Chinese blue and white figure of Zhongli Quan, Ming (1368 – 1644), late 16th/early 17th century, in flowing robes with a central badge containing the moon rabbit, one of the twelve ornaments; standing upon a base decorated with the sacred mountains.
Height: 22.7cm. (8 15/16 in.)
chip to underside of hand, small firing faults
One of the Eight Immortals, a group of semi-historical Daoist figures who appear in ceramic and art design through Chinese art history, Zhongli Quan is said to have obtained the secret of the elixir of life, and the fan which he is often seen carrying is said to revive the souls of the dead. The insignia on his robe reflects this ability: the moon rabbit is one of the twelve auspicious ornaments used to decorate fabrics worn by authority figures, and portrays a rabbit pounding the elixir of life within the moon.
One of the first documents detailing the twelve ornaments was the ‘Records of the Grand Historian’ (shiji), a history of ancient China by the Western Han official Sima Qian (c. 145 – c. 86 BC). Standing figures of Zhongli Quan are very rare: one other example can be found in the Hallwyl Museum, Sweden (inventory number XLVIII:VII:C.b.b.01.).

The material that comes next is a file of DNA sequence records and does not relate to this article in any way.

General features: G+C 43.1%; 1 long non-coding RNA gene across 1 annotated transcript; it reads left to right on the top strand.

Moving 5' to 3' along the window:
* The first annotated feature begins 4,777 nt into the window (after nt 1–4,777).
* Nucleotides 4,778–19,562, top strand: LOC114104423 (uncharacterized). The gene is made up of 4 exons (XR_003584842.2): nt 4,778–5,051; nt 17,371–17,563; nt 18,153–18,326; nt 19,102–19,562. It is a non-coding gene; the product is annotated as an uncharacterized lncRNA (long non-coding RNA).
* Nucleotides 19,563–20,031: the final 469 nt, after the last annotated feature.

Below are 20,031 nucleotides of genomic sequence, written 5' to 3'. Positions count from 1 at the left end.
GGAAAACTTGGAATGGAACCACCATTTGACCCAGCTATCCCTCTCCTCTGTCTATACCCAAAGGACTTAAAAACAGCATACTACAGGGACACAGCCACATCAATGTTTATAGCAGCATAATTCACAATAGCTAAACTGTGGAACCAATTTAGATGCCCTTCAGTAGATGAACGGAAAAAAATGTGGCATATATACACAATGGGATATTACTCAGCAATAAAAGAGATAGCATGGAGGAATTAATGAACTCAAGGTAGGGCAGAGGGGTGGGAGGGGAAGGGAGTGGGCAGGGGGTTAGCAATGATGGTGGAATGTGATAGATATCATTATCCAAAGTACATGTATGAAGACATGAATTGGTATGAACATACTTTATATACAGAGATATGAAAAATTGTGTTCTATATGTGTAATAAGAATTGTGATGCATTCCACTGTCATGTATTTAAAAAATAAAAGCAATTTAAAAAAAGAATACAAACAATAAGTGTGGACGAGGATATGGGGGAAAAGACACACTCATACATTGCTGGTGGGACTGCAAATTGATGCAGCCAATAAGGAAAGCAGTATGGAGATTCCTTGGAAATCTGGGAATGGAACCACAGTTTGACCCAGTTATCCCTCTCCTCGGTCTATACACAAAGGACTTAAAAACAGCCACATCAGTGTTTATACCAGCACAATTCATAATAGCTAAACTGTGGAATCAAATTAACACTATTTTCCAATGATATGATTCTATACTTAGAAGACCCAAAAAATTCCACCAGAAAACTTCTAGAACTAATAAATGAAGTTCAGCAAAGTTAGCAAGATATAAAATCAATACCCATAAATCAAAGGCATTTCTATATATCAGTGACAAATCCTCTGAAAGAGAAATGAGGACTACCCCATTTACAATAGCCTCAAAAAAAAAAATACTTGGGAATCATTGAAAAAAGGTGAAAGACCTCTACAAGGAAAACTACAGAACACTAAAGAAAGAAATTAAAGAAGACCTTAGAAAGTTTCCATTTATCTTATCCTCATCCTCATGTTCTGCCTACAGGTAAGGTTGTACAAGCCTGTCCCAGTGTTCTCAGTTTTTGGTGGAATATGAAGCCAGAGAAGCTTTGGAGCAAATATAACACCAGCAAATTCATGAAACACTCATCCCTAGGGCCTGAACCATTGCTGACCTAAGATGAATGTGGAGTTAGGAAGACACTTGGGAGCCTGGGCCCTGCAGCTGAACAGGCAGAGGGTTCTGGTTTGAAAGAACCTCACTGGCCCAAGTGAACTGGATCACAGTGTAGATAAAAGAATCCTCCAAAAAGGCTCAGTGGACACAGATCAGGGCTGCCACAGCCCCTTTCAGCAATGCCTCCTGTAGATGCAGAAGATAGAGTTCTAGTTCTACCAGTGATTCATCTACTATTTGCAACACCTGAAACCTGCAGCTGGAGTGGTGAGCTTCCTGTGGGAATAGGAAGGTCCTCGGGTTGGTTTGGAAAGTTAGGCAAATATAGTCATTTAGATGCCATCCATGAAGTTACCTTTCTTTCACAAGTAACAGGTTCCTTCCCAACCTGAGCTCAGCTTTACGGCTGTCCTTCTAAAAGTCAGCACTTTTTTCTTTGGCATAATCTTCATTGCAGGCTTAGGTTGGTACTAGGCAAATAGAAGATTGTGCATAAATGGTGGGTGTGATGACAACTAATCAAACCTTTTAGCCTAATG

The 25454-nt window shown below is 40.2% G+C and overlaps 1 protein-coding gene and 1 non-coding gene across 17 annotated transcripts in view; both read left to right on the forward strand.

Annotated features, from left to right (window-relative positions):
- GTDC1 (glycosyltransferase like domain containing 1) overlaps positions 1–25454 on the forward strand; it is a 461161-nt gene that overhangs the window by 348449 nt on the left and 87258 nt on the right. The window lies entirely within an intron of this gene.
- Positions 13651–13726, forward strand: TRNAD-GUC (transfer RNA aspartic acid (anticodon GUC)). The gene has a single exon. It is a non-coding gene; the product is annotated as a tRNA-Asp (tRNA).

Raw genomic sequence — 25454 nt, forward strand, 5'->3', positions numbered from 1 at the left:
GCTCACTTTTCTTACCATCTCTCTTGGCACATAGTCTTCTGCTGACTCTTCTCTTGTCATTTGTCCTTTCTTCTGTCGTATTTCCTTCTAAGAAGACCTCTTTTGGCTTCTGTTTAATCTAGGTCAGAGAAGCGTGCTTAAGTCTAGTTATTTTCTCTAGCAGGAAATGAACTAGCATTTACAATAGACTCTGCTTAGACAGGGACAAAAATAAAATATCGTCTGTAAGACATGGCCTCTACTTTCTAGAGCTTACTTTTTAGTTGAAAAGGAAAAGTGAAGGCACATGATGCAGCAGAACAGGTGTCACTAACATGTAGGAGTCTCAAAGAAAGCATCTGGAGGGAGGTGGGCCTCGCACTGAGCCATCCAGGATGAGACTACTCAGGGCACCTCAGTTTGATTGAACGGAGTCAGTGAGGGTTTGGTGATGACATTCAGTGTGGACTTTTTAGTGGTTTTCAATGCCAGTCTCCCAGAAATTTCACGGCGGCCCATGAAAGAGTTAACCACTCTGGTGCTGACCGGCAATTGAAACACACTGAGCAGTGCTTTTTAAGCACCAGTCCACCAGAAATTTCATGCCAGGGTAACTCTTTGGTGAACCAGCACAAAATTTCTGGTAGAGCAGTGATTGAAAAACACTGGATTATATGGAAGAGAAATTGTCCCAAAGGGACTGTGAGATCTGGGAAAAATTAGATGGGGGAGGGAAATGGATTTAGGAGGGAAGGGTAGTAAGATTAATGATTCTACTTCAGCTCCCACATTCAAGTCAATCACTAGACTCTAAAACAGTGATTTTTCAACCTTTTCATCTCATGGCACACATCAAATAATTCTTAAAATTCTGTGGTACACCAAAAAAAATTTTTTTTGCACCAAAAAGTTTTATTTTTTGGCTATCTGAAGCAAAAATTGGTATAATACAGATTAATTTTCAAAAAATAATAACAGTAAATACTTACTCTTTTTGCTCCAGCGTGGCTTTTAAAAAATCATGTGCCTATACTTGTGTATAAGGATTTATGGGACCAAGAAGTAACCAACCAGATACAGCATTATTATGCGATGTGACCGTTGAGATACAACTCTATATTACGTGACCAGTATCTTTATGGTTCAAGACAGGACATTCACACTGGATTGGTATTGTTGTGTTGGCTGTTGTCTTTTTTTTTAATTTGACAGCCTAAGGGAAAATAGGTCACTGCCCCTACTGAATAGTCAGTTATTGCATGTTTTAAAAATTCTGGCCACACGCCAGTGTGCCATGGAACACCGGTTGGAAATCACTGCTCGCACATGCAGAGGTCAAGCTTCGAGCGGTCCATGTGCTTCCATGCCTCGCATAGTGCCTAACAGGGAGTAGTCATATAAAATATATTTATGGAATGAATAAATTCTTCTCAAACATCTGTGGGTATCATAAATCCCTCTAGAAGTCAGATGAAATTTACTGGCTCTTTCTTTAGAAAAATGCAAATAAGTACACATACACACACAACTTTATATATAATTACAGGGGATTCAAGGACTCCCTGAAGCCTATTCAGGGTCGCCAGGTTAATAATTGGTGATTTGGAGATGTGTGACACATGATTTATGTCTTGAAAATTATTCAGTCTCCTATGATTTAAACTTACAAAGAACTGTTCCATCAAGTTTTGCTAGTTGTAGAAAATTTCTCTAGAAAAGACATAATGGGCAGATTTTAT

Shanghai Bowuguan Cang Kangxi Ci Tulu.
With paper labels to the base for both Bluett & Sons and the joint 1994 OCS and British Museum Exhibition (no.84). Purchased at Bluett & Sons on 9th September 1963 for £85 by John da Silva (1918 – 2003) and Jennifer da Silva (1932-2020) and thence by family descent. Exhibited in the OCS exhibition in October 1963 (no.100) and at the joint OCS and British Museum exhibition October-November 1994 (case 2a, no.84), illustrated in handlist for the exhibition. The figure was purchased by Mr and Mrs da Silva as a wedding present; as recorded in the former’s family notes: 'two old and close friends invited us (Mr and Mrs da Silva) to choose something at Bluett's, the best and nicest of oriental dealers, as a wedding present, and after much deliberation we selected a 16th century blue and white figure of Zhongli Quan, one of the eight Daoist Immortals.'